In intervening in this Debate, there is one thing at all events in connection with this Bill that I can commend, although it is something not contained in the Bill, and I hope I am right in taking it for granted that the Chancellor of the Exchequer has made up his mind to refuse to give legal effect to a proposal for bolstering up this Act in Ireland by further subsidies to a secret society, in whose interests the Act has been forced upon Ireland, and by which it is practically administered and controlled. It will not be necessary for me on this occasion to go into the scandalous attempt being made to force medical benefit upon the people of Ireland and capture money which belongs to Ireland, and which is wanted for very much better purposes. The point to which I wish to direct my remarks is this: What is to become of Ireland's equivalents for the additional subsidies for medical relief which have been granted and are to be granted to Great Britain, and which are not found necessary in Ireland, because the ratepayers of Ireland are already paying for medical relief under a system of their own. In addition to the £1,800,000 Grant-in-Aid made to Great Britain already, I take it that this present Bill will involve something like £500,000 or £600,000 more to Great Britain, and obviously it would be intolerable to ask Ireland to pay her Imperial proportion of these enormous subsidies to Great Britain while she is to get nothing herself. If Ireland has not asked for an additional contribution for medical benefits it is simply because she does not get it, it is simply because the Irish ratepayers are already paying £100,000 a year under a medical relief system of their own, and they cannot afford to pay for it twice over.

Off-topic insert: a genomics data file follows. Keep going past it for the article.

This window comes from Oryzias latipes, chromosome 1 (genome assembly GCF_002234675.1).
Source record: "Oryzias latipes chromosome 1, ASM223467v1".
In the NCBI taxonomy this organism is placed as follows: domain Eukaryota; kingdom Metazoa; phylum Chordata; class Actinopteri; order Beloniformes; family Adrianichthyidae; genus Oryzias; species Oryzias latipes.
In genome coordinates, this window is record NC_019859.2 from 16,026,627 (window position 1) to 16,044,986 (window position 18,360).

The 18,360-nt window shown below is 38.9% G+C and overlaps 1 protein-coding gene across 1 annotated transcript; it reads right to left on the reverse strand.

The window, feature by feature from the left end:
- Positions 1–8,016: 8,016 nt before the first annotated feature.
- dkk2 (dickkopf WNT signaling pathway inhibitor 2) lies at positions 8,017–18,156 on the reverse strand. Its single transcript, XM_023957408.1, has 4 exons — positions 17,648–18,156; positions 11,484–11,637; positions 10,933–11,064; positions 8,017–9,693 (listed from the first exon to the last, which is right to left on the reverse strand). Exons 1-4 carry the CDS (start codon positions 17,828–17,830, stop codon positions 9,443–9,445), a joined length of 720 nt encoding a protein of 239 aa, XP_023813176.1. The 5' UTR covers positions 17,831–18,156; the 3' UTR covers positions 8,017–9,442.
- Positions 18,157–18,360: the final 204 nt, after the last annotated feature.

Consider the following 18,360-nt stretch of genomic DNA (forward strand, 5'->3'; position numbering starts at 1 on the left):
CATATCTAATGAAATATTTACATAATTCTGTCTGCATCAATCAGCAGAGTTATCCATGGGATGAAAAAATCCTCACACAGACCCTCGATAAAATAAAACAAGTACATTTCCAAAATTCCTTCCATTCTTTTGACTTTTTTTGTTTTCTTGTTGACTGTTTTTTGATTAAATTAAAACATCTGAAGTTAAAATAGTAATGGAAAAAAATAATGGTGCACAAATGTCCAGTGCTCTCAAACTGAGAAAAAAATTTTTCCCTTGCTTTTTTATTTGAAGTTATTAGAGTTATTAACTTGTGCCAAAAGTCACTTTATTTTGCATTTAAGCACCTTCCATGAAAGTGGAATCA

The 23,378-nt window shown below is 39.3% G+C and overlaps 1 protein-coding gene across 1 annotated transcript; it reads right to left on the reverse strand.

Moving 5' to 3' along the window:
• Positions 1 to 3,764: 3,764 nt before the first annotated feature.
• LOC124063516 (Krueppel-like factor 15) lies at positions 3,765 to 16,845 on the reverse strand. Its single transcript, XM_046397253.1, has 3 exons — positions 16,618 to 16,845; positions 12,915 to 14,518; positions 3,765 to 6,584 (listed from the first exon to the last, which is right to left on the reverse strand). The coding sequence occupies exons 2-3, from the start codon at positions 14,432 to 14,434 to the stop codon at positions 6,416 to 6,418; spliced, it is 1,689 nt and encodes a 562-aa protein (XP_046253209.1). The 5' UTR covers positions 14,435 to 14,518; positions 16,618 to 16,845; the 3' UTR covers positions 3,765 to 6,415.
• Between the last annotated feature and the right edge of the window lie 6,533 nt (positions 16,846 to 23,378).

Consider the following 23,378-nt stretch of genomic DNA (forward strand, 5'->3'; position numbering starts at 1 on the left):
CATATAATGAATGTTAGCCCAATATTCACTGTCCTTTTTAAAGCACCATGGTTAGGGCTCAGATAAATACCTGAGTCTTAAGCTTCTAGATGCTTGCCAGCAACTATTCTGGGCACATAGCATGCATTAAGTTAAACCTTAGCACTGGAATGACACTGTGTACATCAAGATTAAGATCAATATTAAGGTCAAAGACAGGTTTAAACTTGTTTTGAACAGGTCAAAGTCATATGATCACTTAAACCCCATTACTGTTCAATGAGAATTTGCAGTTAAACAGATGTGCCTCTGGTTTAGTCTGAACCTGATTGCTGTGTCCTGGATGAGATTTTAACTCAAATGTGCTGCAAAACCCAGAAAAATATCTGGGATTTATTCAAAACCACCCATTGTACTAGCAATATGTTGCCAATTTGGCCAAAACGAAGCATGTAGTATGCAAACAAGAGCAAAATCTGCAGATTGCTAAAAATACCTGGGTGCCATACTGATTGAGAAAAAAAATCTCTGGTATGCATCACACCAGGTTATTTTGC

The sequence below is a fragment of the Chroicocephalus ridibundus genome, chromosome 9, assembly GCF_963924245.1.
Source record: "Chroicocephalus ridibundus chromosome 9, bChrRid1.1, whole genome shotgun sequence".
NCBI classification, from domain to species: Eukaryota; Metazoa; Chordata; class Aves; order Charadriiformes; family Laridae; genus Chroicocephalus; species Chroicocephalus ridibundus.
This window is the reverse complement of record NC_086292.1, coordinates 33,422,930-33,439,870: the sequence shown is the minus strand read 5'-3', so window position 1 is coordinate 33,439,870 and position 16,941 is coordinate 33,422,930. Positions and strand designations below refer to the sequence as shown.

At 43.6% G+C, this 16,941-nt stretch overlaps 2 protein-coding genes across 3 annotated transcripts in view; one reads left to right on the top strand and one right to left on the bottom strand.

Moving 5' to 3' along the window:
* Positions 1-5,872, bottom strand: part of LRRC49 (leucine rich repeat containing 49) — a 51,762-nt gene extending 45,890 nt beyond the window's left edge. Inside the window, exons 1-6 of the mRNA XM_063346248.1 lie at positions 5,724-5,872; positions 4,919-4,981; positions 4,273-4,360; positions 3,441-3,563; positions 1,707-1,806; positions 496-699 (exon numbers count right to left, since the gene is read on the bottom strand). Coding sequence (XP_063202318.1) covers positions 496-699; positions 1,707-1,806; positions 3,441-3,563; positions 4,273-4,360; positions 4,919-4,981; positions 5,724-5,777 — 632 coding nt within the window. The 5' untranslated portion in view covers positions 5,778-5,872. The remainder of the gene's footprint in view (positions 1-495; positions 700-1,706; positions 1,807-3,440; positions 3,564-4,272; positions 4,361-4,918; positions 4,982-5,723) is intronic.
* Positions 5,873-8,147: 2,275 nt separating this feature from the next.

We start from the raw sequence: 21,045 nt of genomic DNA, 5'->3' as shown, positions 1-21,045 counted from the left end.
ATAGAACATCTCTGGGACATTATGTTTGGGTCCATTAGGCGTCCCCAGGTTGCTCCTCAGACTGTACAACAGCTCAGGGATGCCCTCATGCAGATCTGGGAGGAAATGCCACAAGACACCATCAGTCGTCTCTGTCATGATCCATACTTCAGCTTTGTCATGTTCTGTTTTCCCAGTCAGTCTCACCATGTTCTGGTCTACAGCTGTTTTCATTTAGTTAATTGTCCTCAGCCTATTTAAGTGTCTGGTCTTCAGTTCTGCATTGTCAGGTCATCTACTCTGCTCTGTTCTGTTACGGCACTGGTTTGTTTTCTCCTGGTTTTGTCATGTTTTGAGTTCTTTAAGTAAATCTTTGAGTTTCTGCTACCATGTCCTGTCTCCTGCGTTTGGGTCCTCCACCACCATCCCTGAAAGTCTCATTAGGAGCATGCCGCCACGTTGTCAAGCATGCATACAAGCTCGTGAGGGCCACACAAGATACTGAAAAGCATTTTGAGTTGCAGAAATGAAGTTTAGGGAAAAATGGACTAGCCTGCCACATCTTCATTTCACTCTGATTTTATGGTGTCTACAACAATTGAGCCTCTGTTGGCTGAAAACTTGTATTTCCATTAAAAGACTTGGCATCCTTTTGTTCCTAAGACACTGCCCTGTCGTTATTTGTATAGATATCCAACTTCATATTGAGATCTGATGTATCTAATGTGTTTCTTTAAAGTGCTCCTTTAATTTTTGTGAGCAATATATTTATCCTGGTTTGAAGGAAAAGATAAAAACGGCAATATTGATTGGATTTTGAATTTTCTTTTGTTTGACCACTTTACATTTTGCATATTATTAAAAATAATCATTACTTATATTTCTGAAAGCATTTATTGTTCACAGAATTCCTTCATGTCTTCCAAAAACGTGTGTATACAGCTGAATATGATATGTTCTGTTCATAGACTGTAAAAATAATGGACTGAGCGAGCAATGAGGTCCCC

The rough and ready system of equivalent Grants between the two countries, which has been carried on now for a period of at least twenty-five years, since the arrangement about the whisky money, is undoubtedly an exceedingly clumsy and unfair one to Ireland, but at all events it generally works out at about one-ninth or one-tenth of their subsidies, and consequently in this present instance it ought to yield to Ireland a sum of somewhere between £200,000 and £250,000 a year. Of 1130 that sum £50,000 has been already, I regret to say, appropriated, again at the instance and in the interests of the Board of Erin, in payment of doctors' certificates, without even satisfying the doctors. At any rate, a sum of at least £150,000 a year ought to be made due to Ireland, and what we want to know is whether that sum, which will not now be required for medical benefits in Ireland, will not be made available for a State subsidy to encourage the housing of the poorest of the labouring classes in the cities and towns of Ireland. That is of all other purposes by far the most urgent for which this money is now required. No doubt when earlier in the Session we urged the claims of the city and town labourers we were assailed with the usual abuse from the party behind me under the patronage of the Member for the Scotland Division of Liverpool (Mr. T. P. O'Connor). They even went the length of denying Ireland's right to any equivalent at all for all those enormous subsidies to Great Britain, but they have since, I understand, dropped that contention like a hot potato, at all events since we brought this subject under the notice of the House earlier in the Session. I think it may be said that now there is practical agreement in all sections of opinion in Ireland that this use of the money would be the greatest possible national blessing, and would in addition be the very best form of health insurance that could be devised, because the slums of Irish cities and towns are really the source of disease in Ireland.